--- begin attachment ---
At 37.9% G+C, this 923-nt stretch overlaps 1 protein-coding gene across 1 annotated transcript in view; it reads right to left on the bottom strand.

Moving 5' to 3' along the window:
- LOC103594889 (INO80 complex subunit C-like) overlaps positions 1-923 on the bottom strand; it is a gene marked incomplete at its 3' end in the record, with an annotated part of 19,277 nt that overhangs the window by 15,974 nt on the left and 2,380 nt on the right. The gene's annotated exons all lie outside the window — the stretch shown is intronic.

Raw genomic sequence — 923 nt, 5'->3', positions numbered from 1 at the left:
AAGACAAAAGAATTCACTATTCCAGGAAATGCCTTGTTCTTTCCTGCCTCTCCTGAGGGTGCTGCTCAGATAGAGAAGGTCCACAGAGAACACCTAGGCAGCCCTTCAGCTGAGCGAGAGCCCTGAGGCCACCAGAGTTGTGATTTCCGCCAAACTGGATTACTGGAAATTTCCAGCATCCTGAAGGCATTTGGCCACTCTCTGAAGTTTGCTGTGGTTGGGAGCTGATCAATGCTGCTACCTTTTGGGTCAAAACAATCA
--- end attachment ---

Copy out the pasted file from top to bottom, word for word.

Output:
At 37.9% G+C, this 923-nt stretch overlaps 1 protein-coding gene across 1 annotated transcript in view; it reads right to left on the bottom strand.

Moving 5' to 3' along the window:
- LOC103594889 (INO80 complex subunit C-like) overlaps positions 1-923 on the bottom strand; it is a gene marked incomplete at its 3' end in the record, with an annotated part of 19,277 nt that overhangs the window by 15,974 nt on the left and 2,380 nt on the right. The gene's annotated exons all lie outside the window — the stretch shown is intronic.

Raw genomic sequence — 923 nt, 5'->3', positions numbered from 1 at the left:
AAGACAAAAGAATTCACTATTCCAGGAAATGCCTTGTTCTTTCCTGCCTCTCCTGAGGGTGCTGCTCAGATAGAGAAGGTCCACAGAGAACACCTAGGCAGCCCTTCAGCTGAGCGAGAGCCCTGAGGCCACCAGAGTTGTGATTTCCGCCAAACTGGATTACTGGAAATTTCCAGCATCCTGAAGGCATTTGGCCACTCTCTGAAGTTTGCTGTGGTTGGGAGCTGATCAATGCTGCTACCTTTTGGGTCAAAACAATCA